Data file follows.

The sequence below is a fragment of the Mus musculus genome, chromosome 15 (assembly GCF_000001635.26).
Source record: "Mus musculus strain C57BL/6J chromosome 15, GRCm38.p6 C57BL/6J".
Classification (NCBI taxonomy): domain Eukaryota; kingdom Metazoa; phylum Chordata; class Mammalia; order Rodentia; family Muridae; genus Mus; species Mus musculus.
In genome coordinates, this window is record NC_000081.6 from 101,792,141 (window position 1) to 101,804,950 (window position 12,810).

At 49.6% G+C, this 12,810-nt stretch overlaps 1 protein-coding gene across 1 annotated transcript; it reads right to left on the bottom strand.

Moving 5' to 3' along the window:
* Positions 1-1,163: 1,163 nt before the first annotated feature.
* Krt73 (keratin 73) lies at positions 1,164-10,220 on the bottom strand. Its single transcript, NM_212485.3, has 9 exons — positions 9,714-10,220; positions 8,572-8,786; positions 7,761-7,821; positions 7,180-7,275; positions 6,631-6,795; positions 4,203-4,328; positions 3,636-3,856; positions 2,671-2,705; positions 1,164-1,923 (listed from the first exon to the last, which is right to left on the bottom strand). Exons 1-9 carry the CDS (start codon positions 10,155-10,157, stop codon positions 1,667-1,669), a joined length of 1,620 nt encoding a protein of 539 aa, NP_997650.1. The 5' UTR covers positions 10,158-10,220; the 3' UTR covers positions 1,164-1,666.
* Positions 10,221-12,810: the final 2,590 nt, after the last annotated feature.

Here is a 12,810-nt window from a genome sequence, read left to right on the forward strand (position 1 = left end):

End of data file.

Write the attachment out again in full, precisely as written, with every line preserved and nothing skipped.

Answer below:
The sequence below is a fragment of the Mus musculus genome, chromosome 15 (assembly GCF_000001635.26).
Source record: "Mus musculus strain C57BL/6J chromosome 15, GRCm38.p6 C57BL/6J".
Classification (NCBI taxonomy): domain Eukaryota; kingdom Metazoa; phylum Chordata; class Mammalia; order Rodentia; family Muridae; genus Mus; species Mus musculus.
In genome coordinates, this window is record NC_000081.6 from 101,792,141 (window position 1) to 101,804,950 (window position 12,810).

At 49.6% G+C, this 12,810-nt stretch overlaps 1 protein-coding gene across 1 annotated transcript; it reads right to left on the bottom strand.

Moving 5' to 3' along the window:
* Positions 1-1,163: 1,163 nt before the first annotated feature.
* Krt73 (keratin 73) lies at positions 1,164-10,220 on the bottom strand. Its single transcript, NM_212485.3, has 9 exons — positions 9,714-10,220; positions 8,572-8,786; positions 7,761-7,821; positions 7,180-7,275; positions 6,631-6,795; positions 4,203-4,328; positions 3,636-3,856; positions 2,671-2,705; positions 1,164-1,923 (listed from the first exon to the last, which is right to left on the bottom strand). Exons 1-9 carry the CDS (start codon positions 10,155-10,157, stop codon positions 1,667-1,669), a joined length of 1,620 nt encoding a protein of 539 aa, NP_997650.1. The 5' UTR covers positions 10,158-10,220; the 3' UTR covers positions 1,164-1,666.
* Positions 10,221-12,810: the final 2,590 nt, after the last annotated feature.

Here is a 12,810-nt window from a genome sequence, read left to right on the forward strand (position 1 = left end):